KU Faculty Recruiting
| 2015 Q4 | story by LIZ WESLANDER | photos by STEVEN HERTZOG |
Recruiting faculty to the University of Kansas is a complicated dance that involves a number of steps: finding highly qualified candidates who reflect the diverse society in which we live, ensuring that those hires have the opportunity to take their work to the highest level and, last, but certainly not least, helping the hires feel connected to and valued by both the university and Lawrence community.
Hiring for Excellence
During the last five years, faculty search committees at KU have shifted their strategies for finding and hiring qualified candidates by using an approach brought to the university by outgoing provost Jeff Vitter. The approach, called Hiring for Excellence, asks faculty search committees to narrow the pool of applicants for a specific position in a slower and more deliberate fashion than they have in the past.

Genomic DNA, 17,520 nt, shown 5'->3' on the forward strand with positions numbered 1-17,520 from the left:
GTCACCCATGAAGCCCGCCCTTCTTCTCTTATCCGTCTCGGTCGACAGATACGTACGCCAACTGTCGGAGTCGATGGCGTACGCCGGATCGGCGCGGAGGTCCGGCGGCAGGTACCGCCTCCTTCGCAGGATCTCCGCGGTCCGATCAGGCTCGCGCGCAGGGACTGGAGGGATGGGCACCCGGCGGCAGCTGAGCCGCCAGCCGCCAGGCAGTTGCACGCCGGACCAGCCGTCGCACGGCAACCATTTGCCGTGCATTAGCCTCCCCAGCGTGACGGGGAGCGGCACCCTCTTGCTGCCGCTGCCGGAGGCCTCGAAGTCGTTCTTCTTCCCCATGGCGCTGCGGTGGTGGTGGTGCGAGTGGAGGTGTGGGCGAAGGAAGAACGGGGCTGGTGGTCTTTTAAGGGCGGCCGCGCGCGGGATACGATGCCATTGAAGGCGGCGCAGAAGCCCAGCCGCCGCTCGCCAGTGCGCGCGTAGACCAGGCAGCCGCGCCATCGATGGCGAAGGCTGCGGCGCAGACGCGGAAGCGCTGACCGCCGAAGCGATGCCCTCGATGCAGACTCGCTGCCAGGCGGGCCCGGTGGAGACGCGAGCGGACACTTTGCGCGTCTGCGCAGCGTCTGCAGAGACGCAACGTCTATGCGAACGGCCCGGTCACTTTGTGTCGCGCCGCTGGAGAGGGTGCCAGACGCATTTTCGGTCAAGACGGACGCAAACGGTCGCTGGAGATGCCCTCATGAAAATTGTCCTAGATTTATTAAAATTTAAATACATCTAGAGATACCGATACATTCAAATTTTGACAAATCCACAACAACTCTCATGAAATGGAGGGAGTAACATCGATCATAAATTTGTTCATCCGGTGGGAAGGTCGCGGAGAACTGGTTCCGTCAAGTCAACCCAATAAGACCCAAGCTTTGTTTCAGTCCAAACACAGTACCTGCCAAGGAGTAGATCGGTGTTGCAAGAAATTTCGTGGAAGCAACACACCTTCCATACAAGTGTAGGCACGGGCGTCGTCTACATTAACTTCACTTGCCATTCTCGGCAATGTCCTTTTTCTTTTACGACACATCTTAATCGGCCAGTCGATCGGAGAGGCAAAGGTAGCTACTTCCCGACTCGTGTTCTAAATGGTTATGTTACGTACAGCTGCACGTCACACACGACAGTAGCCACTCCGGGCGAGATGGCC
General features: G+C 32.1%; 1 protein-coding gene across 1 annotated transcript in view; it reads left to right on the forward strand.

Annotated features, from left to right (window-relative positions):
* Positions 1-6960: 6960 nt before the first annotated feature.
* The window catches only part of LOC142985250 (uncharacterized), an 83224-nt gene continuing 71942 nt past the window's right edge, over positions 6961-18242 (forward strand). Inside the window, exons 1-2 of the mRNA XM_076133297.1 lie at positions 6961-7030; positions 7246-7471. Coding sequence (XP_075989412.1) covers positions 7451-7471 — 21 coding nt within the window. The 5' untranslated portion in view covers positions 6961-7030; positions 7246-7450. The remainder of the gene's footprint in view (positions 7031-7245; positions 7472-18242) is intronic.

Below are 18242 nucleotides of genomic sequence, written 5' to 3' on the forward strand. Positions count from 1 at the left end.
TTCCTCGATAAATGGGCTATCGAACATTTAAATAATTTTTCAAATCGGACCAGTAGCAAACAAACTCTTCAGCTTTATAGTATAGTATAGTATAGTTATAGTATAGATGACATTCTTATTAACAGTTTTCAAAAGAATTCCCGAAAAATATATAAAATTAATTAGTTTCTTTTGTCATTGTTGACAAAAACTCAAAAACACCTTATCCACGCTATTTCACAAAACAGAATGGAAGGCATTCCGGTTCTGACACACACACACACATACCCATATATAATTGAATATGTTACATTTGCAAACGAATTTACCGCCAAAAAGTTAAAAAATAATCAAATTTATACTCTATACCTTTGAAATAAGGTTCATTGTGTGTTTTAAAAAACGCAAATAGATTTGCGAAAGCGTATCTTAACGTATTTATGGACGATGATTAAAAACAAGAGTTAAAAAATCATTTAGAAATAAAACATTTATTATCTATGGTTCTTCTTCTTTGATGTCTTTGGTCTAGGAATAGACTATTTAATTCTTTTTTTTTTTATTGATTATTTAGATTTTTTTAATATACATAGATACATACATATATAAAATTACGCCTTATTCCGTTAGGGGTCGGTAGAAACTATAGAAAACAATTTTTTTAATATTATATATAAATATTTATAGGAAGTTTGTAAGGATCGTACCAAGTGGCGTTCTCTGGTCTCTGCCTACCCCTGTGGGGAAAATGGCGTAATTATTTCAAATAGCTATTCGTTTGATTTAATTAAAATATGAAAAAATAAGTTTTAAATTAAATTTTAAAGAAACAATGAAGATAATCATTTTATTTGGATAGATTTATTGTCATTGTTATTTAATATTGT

“The traditional way we used to do our hiring was to get those CVs [curricula vitae] and letters of reference, pick three people and then bring them to campus,” says Mary Lee Hummert, vice provost for faculty development at KU. “But sometimes, by the time you would pick up an applicant at KCI and drive them to campus, you would already know that you had probably made a mistake. By focusing in too quickly on the top two or three individuals, you can miss individuals who would be better hires.”